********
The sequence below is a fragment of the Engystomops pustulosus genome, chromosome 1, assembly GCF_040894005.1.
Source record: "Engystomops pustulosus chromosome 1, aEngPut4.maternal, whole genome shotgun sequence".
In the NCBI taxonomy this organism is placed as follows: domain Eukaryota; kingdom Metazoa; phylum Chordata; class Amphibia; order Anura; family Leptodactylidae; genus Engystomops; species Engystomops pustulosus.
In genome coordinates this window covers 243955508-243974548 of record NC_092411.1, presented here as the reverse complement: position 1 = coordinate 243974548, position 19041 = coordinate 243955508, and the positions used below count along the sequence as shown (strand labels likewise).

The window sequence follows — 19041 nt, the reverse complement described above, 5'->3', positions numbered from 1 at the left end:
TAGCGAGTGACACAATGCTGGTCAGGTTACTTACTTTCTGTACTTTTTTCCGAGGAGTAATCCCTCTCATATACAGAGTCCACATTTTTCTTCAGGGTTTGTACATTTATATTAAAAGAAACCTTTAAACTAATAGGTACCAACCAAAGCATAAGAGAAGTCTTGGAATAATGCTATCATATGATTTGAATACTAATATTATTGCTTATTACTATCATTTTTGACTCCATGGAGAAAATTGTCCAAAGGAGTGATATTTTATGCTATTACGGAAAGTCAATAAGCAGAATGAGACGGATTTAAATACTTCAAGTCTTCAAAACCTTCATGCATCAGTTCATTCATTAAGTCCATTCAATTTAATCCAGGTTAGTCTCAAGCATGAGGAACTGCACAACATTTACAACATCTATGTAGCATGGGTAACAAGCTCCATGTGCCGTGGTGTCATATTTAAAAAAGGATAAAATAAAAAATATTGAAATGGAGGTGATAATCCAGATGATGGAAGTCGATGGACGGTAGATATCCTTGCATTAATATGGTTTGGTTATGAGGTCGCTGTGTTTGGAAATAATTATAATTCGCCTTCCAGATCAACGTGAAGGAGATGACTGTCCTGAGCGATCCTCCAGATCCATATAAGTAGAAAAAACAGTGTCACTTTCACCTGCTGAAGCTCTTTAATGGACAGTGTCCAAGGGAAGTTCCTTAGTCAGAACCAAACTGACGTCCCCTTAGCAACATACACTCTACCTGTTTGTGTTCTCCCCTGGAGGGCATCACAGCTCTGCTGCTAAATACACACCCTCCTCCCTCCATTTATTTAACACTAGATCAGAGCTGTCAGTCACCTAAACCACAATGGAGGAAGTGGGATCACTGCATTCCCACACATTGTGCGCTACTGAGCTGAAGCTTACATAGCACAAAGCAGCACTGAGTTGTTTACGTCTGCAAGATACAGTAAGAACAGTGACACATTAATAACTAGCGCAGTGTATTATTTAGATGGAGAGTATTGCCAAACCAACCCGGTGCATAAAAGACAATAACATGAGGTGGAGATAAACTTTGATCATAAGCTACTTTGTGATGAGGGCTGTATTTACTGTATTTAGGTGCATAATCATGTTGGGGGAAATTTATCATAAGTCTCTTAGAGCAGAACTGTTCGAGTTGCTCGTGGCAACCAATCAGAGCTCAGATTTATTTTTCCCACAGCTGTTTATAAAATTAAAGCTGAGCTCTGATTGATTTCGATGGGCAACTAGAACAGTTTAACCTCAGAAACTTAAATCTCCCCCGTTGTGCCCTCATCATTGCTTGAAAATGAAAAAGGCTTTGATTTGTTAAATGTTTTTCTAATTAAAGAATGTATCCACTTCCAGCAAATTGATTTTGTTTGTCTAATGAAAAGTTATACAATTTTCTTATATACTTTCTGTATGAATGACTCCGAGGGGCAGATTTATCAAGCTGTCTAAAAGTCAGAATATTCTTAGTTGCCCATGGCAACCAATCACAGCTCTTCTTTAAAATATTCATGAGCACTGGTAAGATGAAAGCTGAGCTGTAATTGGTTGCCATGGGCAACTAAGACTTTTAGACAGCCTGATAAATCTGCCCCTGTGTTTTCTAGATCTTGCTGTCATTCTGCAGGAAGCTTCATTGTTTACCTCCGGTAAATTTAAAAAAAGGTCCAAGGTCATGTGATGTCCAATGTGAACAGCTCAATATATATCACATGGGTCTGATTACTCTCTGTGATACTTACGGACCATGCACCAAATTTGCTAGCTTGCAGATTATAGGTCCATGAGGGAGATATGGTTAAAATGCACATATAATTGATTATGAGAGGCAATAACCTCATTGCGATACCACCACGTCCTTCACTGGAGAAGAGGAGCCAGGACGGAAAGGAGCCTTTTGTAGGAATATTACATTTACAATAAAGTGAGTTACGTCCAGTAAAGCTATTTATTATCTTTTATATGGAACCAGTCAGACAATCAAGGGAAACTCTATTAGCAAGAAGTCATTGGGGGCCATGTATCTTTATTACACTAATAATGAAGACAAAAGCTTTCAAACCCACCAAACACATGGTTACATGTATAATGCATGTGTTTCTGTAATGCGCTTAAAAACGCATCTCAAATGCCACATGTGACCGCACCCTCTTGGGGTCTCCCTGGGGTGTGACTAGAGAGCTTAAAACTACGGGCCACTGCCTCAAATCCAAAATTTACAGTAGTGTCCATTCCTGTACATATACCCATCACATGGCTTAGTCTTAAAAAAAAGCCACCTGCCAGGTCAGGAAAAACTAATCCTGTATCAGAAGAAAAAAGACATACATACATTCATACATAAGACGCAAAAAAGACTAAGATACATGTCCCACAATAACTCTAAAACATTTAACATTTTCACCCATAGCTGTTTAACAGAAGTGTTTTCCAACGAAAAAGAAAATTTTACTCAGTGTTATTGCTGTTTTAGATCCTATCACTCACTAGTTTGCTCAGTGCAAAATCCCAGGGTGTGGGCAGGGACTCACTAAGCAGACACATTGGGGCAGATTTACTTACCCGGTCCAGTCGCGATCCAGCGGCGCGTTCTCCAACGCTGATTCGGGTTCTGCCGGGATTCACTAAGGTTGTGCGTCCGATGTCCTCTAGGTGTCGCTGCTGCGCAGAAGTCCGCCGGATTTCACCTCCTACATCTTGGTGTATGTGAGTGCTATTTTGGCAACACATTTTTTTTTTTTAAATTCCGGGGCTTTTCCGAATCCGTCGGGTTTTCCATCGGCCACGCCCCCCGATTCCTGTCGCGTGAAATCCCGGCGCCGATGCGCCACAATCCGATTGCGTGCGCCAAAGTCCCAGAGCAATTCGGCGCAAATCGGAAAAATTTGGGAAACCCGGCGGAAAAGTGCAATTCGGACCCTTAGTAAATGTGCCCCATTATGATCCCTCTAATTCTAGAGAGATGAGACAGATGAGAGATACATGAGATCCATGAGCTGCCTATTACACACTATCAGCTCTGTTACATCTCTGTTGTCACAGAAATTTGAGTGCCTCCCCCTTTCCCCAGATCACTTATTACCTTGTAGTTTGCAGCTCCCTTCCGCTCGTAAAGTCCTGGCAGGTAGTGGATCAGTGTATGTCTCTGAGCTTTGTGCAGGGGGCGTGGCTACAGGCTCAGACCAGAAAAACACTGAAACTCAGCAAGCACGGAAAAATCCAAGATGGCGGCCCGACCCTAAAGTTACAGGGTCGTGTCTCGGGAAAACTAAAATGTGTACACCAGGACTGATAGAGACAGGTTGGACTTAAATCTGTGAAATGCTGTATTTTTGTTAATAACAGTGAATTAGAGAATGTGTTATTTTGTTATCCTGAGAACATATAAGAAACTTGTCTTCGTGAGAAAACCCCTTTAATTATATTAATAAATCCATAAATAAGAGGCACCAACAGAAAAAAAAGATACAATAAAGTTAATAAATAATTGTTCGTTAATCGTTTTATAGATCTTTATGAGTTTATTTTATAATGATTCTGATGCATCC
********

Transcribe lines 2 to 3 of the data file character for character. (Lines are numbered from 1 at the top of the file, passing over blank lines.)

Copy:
Source record: "Engystomops pustulosus chromosome 1, aEngPut4.maternal, whole genome shotgun sequence".
In the NCBI taxonomy this organism is placed as follows: domain Eukaryota; kingdom Metazoa; phylum Chordata; class Amphibia; order Anura; family Leptodactylidae; genus Engystomops; species Engystomops pustulosus.